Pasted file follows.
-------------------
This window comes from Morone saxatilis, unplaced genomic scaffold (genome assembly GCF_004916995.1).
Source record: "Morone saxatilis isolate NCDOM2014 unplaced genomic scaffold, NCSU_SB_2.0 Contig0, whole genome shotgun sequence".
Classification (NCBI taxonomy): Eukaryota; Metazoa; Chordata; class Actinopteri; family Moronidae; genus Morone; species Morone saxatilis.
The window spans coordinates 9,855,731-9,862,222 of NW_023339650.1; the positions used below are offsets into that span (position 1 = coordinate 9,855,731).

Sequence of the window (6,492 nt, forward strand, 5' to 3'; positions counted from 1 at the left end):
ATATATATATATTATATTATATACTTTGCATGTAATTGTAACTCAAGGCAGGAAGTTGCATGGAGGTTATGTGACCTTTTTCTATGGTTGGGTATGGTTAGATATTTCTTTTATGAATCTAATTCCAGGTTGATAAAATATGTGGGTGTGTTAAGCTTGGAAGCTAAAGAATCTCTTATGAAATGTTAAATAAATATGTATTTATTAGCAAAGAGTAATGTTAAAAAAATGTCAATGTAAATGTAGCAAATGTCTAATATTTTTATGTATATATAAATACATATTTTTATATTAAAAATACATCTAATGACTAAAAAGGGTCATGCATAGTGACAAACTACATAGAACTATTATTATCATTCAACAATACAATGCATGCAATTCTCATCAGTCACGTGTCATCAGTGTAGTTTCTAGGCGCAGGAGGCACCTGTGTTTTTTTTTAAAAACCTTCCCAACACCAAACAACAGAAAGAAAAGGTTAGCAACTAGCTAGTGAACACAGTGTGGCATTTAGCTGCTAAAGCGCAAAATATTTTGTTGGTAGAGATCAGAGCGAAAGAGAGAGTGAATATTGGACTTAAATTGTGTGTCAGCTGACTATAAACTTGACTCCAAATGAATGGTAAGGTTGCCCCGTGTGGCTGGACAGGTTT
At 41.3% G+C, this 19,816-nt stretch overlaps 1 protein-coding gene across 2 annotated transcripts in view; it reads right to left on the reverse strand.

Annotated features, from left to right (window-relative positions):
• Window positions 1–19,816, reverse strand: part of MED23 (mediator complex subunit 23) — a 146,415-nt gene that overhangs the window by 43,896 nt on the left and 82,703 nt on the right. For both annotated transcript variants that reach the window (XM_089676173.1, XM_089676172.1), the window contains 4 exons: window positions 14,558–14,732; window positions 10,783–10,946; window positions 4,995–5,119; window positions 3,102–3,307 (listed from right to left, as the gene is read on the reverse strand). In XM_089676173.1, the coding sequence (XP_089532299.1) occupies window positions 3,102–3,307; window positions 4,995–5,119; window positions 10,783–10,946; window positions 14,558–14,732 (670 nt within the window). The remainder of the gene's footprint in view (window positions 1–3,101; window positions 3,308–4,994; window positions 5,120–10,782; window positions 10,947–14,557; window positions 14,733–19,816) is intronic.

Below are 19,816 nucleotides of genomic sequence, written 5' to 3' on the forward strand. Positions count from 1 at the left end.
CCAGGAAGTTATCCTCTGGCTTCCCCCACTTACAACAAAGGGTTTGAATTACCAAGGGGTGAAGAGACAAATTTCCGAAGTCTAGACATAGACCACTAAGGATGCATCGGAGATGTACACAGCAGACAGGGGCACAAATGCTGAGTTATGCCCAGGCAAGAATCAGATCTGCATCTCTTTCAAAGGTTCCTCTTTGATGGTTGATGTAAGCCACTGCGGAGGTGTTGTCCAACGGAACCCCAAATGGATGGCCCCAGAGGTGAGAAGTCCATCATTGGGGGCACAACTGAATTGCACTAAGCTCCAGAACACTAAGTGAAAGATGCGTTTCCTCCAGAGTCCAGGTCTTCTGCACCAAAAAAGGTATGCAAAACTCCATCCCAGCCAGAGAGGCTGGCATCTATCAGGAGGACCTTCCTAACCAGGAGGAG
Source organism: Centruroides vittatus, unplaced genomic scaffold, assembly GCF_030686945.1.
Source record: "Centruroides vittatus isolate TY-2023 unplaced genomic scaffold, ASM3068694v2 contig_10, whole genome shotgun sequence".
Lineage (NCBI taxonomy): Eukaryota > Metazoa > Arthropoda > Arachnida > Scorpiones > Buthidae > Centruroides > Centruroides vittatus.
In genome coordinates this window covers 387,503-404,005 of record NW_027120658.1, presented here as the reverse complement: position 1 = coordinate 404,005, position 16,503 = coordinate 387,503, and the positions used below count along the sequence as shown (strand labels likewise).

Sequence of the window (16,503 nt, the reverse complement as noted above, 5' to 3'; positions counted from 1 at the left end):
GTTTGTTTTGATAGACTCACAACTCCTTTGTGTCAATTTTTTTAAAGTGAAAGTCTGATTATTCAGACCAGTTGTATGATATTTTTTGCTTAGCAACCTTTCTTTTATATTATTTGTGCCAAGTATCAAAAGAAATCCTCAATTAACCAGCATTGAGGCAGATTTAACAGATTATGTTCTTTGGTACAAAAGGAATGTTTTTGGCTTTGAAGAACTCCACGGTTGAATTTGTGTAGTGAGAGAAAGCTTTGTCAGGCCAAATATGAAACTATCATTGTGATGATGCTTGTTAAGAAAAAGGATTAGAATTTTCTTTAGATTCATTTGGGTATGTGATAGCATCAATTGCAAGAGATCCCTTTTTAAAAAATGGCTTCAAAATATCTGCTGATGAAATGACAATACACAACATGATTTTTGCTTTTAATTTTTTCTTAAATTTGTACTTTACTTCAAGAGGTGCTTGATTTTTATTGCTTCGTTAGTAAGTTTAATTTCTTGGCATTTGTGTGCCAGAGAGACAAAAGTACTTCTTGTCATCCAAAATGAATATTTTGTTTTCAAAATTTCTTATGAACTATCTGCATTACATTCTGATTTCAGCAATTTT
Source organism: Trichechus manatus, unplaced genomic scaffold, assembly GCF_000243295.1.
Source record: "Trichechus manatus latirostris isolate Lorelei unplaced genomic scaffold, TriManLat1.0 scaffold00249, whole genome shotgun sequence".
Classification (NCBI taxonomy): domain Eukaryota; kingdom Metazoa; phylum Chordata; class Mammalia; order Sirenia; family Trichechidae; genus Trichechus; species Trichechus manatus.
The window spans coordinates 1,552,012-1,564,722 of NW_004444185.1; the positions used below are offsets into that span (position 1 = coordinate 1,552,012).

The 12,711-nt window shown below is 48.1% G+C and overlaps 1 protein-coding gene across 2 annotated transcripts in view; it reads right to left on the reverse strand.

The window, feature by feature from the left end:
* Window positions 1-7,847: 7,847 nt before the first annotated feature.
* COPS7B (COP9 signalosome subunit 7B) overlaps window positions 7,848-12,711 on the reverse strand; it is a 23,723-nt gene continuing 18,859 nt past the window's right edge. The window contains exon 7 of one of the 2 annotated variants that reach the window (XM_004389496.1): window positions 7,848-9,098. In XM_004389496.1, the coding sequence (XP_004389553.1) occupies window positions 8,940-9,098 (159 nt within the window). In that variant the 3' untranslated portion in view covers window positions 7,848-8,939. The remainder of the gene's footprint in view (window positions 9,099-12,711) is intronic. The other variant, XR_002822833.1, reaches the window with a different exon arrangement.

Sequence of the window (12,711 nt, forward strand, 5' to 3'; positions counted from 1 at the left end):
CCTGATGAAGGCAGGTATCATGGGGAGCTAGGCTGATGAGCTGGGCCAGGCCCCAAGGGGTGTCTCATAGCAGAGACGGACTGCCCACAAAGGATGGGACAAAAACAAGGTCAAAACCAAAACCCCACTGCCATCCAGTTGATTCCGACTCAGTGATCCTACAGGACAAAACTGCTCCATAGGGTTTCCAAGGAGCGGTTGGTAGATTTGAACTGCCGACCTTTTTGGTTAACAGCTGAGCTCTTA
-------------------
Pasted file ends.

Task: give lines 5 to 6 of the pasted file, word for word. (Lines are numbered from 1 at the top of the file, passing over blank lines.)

Sequence of the window (6,492 nt, forward strand, 5' to 3'; positions counted from 1 at the left end):
ATATATATATATTATATTATATACTTTGCATGTAATTGTAACTCAAGGCAGGAAGTTGCATGGAGGTTATGTGACCTTTTTCTATGGTTGGGTATGGTTAGATATTTCTTTTATGAATCTAATTCCAGGTTGATAAAATATGTGGGTGTGTTAAGCTTGGAAGCTAAAGAATCTCTTATGAAATGTTAAATAAATATGTATTTATTAGCAAAGAGTAATGTTAAAAAAATGTCAATGTAAATGTAGCAAATGTCTAATATTTTTATGTATATATAAATACATATTTTTATATTAAAAATACATCTAATGACTAAAAAGGGTCATGCATAGTGACAAACTACATAGAACTATTATTATCATTCAACAATACAATGCATGCAATTCTCATCAGTCACGTGTCATCAGTGTAGTTTCTAGGCGCAGGAGGCACCTGTGTTTTTTTTTAAAAACCTTCCCAACACCAAACAACAGAAAGAAAAGGTTAGCAACTAGCTAGTGAACACAGTGTGGCATTTAGCTGCTAAAGCGCAAAATATTTTGTTGGTAGAGATCAGAGCGAAAGAGAGAGTGAATATTGGACTTAAATTGTGTGTCAGCTGACTATAAACTTGACTCCAAATGAATGGTAAGGTTGCCCCGTGTGGCTGGACAGGTTT